Nigel Winterburn (born 11 December 1963) is an English former professional footballer and current pundit for BT Sport, who played primarily as a left back from 1981 to 2003. He is best known for his role alongside the likes of Tony Adams, Steve Bould, Martin Keown and Lee Dixon, forming a celebrated defensive line for Arsenal in the Premier League and European football during the 1990s.

He also played in the Premier League for West Ham United and in the Football League for Wimbledon. He also earned two caps for England between 1989 and 1993.

Park Sung-hwa

Park Sung-hwa (Hangul: 박성화; born 7 May 1955) is a South Korea football manager and a retired football player. He currently manages Gyeongnam FC of K League Challenge.

Paul Ellender

Paul Ellender (born 21 October 1974) is an English former professional footballer who played as a defender from 1993 to 2011.

He played in the Football League for Boston United and Chester City, and having started his career at Scunthorpe United he also went on to play at Non-league level for Gainsborough Trinity, Altrincham, Scarborough, Alfreton Town, Retford United and North Ferriby United.

Simon Grayson

Simon Nicholas Grayson (born 16 December 1969) is an English football manager and former player.

As a player, he was a right back, but he was also utilised in midfield in a career that lasted from 1988 until 2006. Having started his career with Leeds United he played in the Premier League for Leicester City, Aston Villa and Blackburn Rovers, before moving into the Football League with Sheffield Wednesday, Stockport County, Notts County, Bradford City and Blackpool. He was appointed as player/manager of Blackpool in 2005, and a year later retired from playing to concentrate on the managerial side of his job.

In 2008, he was appointed manager of Leeds United, but despite leading them to promotion to the Championship he was dismissed in February 2012. He was soon back in management, taking over from Lee Clark at Huddersfield Town. He again gained promotion from League One via the play-offs, beating Sheffield United in the final. But after a run of twelve games without a win he was dismissed at the end of January 2013.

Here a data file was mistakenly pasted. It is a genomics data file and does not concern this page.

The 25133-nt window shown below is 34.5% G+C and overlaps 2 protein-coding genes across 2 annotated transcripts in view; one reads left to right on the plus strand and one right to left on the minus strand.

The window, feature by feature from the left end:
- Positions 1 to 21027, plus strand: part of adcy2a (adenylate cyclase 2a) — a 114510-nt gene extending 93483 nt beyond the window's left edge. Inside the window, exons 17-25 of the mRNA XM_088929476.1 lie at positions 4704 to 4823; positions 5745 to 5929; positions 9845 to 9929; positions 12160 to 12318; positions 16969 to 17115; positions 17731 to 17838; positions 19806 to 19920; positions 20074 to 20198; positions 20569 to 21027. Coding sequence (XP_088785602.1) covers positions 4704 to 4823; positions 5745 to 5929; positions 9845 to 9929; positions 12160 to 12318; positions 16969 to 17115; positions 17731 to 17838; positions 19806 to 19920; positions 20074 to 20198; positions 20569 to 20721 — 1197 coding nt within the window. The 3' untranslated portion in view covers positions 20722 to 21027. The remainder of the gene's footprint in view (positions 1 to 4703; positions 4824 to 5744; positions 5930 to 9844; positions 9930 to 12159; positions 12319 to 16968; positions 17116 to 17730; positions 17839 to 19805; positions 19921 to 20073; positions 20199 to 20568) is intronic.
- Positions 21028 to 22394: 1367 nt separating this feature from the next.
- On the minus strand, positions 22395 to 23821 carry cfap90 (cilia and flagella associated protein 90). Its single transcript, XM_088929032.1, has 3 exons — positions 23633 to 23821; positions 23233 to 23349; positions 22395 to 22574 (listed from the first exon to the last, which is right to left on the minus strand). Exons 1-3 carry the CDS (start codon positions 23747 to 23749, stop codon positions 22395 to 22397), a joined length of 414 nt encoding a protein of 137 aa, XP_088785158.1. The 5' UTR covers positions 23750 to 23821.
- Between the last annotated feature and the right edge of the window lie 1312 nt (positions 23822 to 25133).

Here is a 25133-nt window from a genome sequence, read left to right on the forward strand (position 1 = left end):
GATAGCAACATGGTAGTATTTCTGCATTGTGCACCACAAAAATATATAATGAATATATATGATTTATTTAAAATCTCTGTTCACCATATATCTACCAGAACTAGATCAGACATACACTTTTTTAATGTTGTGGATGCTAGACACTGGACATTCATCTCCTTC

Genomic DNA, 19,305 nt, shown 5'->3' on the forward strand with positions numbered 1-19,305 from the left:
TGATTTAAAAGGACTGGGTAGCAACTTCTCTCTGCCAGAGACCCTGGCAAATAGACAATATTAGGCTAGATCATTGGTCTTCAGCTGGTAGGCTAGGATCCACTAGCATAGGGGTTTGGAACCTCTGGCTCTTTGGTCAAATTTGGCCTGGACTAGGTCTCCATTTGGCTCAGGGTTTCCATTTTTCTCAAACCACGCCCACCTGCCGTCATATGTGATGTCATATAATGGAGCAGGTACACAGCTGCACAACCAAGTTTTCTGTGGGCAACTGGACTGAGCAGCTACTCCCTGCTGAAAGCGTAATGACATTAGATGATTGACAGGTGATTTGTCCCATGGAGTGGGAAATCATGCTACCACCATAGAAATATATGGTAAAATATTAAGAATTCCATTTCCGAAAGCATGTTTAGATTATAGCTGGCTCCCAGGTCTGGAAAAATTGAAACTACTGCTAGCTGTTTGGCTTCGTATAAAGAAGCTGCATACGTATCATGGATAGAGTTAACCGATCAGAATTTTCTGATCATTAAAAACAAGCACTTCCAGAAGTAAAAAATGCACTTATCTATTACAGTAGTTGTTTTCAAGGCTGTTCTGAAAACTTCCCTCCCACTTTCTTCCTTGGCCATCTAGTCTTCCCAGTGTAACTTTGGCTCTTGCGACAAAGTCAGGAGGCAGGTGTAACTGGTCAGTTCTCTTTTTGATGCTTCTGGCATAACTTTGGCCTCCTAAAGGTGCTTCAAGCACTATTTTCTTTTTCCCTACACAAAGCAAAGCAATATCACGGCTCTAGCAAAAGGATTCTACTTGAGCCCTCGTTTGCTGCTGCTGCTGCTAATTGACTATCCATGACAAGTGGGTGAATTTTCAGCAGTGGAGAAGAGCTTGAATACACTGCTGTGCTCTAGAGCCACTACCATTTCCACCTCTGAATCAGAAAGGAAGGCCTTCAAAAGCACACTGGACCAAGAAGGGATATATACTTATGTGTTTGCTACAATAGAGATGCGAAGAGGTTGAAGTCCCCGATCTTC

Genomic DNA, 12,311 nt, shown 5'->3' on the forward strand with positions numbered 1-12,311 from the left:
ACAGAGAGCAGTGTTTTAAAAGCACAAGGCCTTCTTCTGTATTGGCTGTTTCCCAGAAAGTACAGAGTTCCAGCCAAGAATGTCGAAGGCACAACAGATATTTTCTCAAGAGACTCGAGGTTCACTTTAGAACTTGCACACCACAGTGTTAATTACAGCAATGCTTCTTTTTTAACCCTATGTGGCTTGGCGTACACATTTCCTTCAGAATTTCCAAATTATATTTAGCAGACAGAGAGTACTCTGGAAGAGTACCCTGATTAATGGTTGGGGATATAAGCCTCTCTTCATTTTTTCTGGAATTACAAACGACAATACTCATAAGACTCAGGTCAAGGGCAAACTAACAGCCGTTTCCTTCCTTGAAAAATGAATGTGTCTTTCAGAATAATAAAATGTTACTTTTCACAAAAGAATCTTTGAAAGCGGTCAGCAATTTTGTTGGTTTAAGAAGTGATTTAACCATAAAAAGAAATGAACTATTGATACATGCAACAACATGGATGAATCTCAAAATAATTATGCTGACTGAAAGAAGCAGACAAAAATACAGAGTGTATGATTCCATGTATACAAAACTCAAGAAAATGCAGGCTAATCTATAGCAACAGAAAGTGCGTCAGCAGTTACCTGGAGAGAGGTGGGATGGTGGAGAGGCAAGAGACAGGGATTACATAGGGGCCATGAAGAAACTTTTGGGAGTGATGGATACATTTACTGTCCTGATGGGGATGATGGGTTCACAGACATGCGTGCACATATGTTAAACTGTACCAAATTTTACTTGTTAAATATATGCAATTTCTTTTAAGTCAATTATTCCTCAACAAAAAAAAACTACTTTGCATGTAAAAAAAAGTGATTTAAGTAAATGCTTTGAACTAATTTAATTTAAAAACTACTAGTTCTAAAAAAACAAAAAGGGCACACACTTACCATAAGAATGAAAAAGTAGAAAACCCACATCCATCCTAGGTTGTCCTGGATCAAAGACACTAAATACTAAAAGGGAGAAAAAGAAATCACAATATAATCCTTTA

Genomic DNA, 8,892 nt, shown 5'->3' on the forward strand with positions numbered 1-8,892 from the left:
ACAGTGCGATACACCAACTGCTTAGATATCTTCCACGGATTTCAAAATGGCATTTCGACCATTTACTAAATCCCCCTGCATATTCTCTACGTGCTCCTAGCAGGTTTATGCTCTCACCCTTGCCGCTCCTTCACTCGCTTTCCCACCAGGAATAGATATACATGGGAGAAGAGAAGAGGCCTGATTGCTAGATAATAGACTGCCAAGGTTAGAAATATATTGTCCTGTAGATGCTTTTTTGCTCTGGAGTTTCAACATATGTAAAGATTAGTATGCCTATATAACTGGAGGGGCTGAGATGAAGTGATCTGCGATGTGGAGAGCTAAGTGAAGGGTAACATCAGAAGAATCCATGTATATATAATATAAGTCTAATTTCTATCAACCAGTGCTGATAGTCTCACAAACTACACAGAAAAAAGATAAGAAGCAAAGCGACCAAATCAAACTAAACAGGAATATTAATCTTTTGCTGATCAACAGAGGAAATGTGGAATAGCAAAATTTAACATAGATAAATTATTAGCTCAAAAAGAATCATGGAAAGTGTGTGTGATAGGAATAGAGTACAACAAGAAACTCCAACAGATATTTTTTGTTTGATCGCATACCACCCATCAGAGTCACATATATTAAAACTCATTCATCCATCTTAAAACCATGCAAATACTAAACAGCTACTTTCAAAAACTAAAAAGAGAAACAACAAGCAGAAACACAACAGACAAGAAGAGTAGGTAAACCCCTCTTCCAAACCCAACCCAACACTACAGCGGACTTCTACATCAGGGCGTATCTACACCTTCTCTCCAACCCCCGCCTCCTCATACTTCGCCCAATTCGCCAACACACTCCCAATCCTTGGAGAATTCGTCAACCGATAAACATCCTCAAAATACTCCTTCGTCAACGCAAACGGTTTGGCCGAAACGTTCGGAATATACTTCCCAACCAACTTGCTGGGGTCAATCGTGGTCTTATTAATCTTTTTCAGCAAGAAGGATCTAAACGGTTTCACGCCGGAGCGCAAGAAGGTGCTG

In February 2013, Grayson became the new manager of Preston North End, taking over from Graham Westley who had been relieved of his duties the previous week. In 2017, Grayson had a brief unsuccessful spell managing Sunderland, before becoming the manager of Bradford City in February 2018. He left Bradford City in May 2018, at the end of his contract.

Steve Bould

Stephen Andrew Bould (born 16 November 1962) is an English former professional footballer and assistant head coach of Premier League side Arsenal.

As a player, he was a defender from 1980 until 2000. Bould began his football career with his hometown club Stoke City where he gained a reputation as an impressive young defender. After spending seven seasons with the Potters, and becoming one of English football's most coveted centre backs, he moved to Arsenal in 1988. At Highbury he formed a formidable back line with Tony Adams, Nigel Winterburn and his former Stoke teammate Lee Dixon and ended up with nine major honours to his name. He left the Gunners in 1999 and ended his playing career with Sunderland.Since his playing career has ended Bould has worked at the successful Arsenal Academy as Head Youth Team Coach at Arsenal. He was promoted to Assistant Manager at the start of the 2012–13 season replacing the long serving Pat Rice.

Tony Hibbert

Anthony James Hibbert (born 20 February 1981) is an English retired footballer. Originally a midfielder, Hibbert converted to play at right back. He spent his entire career with Everton, having joined the club in 1991. He made his senior début for Everton in 2001, and went on to make over 300 appearances for the club in all competitions. Hibbert's one-club man status, coupled with his down to earth demeanour, earned him the status of cult figure among Everton fans.